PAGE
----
Chris Skillern is a Texan at heart, which is what attracted him to the newly opened Javelina (119 East 18th Street; 212-539-0202), which focuses on Tex-Mex cuisine. However, when the general manager — who can often be seen behind the bar fixing up drinks — isn’t feeling a thematically appropriate margarita (one made with agave and not triple sec), he leans on an old New Orleans invention for comfort: the sazerac.
To pay his way through school while studying film at the University of Texas in Austin, Skillern wound up waiting tables at a 24-hour diner, where the menu doled options like chicken and waffles and hash. It was here that he discovered the sazerac, and once he tried it, he found himself returning to it time and time again. But it took him awhile to try it. “I literally smelled it and wouldn’t drink it for a week,” he says. “I finally drank one and it changed my life. The expectation and turning it around intrigued me so much.”
After moving to New York after college, one of Skillern’s first jobs put him in touch with New Orleans native LJ Hollins. The Crescent City resident helped educate Skillern on cocktails, preaching the gospel of balance when it came to acidity and bitters. Additionally, Skillern’s role in helping to open Harding’s, an all-American spirits establishment that concentrated on classic drinks, deepened his love of cocktail versatility.
The composition of the sazerac — the mix of rye, anise (or absinthe), and sugar — is what really drew Skillern in. The overpowering aroma of black licorice gives way to the slight burn of rye, then adds in an enticing element of sweetness. “When you drink it, it goes down so smooth and so clean,” he says, which is not what you’d expect after a sniff of the glass. “Powerful aroma, an educational, intellectual exercise, it’s got a lot of sugar in it, so it’s pretty easy to finish…Because it has those multiple phases, it can go for anybody.”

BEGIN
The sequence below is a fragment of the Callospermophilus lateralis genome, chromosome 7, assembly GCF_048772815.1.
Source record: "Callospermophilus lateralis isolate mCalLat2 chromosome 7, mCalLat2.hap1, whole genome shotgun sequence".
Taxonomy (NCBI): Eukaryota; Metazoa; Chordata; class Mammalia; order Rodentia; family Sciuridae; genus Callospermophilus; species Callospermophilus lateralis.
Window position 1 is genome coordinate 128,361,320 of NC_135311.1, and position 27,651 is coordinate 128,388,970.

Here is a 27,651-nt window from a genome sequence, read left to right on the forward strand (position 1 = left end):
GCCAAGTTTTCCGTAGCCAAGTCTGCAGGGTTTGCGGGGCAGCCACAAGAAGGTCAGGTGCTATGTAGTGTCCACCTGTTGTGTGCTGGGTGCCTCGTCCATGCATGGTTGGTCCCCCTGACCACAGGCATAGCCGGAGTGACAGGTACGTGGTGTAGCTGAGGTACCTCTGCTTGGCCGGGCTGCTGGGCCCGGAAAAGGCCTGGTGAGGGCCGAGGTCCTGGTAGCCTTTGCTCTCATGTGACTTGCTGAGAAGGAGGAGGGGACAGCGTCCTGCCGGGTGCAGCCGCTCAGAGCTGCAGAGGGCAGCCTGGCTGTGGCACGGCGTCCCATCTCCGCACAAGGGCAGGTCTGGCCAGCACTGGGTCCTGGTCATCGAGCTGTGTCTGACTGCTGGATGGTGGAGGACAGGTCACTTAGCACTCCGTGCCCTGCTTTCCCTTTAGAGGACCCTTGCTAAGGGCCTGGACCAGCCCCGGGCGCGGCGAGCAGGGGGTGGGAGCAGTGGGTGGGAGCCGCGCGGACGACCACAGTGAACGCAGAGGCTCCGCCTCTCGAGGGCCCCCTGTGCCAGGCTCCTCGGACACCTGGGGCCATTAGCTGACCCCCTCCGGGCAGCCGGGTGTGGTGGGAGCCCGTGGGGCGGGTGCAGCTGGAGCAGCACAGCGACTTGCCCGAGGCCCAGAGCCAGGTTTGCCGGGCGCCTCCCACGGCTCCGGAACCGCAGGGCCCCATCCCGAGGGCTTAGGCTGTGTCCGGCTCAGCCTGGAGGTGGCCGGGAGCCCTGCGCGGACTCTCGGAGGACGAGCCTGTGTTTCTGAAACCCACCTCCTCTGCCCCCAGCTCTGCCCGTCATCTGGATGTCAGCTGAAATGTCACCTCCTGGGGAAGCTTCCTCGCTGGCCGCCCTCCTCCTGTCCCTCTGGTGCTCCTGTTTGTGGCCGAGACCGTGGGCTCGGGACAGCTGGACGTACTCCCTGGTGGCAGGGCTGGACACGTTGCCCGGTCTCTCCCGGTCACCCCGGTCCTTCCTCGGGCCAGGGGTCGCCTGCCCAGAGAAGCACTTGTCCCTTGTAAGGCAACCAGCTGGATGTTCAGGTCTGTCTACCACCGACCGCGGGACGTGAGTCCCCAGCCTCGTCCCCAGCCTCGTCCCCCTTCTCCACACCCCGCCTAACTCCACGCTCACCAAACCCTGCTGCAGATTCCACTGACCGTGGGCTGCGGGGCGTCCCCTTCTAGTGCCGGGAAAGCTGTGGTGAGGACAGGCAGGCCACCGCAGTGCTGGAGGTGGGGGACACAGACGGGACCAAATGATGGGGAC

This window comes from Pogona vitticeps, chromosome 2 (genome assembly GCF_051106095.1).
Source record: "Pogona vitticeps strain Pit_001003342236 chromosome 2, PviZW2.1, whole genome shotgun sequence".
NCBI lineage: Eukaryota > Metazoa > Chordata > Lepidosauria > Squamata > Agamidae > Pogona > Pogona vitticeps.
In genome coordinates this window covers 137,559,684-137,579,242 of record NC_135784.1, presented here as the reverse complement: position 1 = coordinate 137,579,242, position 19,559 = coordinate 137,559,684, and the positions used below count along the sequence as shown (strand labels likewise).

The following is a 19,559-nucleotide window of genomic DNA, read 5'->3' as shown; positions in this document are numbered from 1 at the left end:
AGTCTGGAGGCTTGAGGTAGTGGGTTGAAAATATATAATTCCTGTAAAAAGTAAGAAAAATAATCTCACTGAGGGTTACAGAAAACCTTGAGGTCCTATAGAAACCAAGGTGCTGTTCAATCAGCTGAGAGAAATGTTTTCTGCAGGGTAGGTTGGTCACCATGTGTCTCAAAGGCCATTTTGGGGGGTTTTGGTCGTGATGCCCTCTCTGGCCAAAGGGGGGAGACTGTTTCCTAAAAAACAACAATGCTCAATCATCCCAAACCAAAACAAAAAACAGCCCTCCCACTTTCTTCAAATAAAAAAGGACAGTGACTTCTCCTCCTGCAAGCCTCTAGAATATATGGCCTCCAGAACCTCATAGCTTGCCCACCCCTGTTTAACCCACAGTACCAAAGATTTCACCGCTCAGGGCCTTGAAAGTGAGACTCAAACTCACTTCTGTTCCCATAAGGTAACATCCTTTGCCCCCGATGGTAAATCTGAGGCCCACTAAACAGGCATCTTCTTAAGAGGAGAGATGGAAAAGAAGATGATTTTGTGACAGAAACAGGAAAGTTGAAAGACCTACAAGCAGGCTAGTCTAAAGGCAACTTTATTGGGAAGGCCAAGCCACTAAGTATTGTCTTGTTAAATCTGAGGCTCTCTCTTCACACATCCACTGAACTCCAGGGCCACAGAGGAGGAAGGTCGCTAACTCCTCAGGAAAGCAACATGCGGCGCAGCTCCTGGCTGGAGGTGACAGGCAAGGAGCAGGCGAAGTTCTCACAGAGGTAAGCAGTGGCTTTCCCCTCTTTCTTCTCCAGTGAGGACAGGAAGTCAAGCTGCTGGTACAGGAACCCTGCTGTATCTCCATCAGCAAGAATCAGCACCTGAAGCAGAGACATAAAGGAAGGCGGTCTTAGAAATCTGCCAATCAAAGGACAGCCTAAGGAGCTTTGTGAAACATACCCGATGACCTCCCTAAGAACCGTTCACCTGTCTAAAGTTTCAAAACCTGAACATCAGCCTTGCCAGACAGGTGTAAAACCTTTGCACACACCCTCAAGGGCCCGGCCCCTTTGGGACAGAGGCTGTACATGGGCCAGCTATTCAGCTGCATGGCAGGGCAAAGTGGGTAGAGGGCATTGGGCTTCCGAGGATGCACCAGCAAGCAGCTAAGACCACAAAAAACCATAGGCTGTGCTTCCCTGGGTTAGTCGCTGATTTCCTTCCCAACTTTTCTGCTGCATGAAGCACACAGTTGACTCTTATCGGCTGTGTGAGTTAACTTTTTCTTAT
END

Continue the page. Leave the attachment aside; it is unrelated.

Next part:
2 oz Rye Whiskey (either the classic Sazerac Rye, or WhistlePig Rye)
2-3 dashes Peychaud’s Bitters
Splash of water or soda water
1/2 oz Herbsaint Liqueur
Start by filling a rocks glass with ice and Herbsaint liqueur and set aside.
Then take a mixing glass, drop in the sugar cube followed by Peychaud’s bitters and a splash of water or soda water. (I usually use soda water, as it makes it easier to muddle the sugar cube.) Muddle the cube in the water and Peychaud’s and top with your chosen rye whiskey. Add rocks and stir.
Go back to your rocks glass with Herbsaint and either discard the contents or place in another rocks glass for sazerac no. 2. Careful when dumping the Herbsaint to cover all the surface area of the rocks glass.
Strain your mixing glass into the rocks glass, cut a small lemon peel, squeeze over the cocktail, and leave on the rim. (Some like to discard the lemon; I prefer to leave the garnish!)
Javelina “Traditional Margarita” / Tommy’s Margarita
Skillern also offered up the traditional and famous Tommy’s Margarita recipe, which comes from Tommy’s Mexican Restaurant in San Francisco, for those who, like him, are Texans at heart.
2 oz Tequila (Dulce Vida Blanco)
1 oz Fresh Squeezed Lime Juice
3/4 to 1 oz Agave syrup to taste (50 percent Agave Nectar, 50 percent Water)
Shake and serve Javelina-style on the rocks with a half-salted rim and lime.
Sick of your usual call drink? Try something new. In this series, we’re asking the city’s bartenders to name their current drinks of choice. Check out our Good Call archives for another round.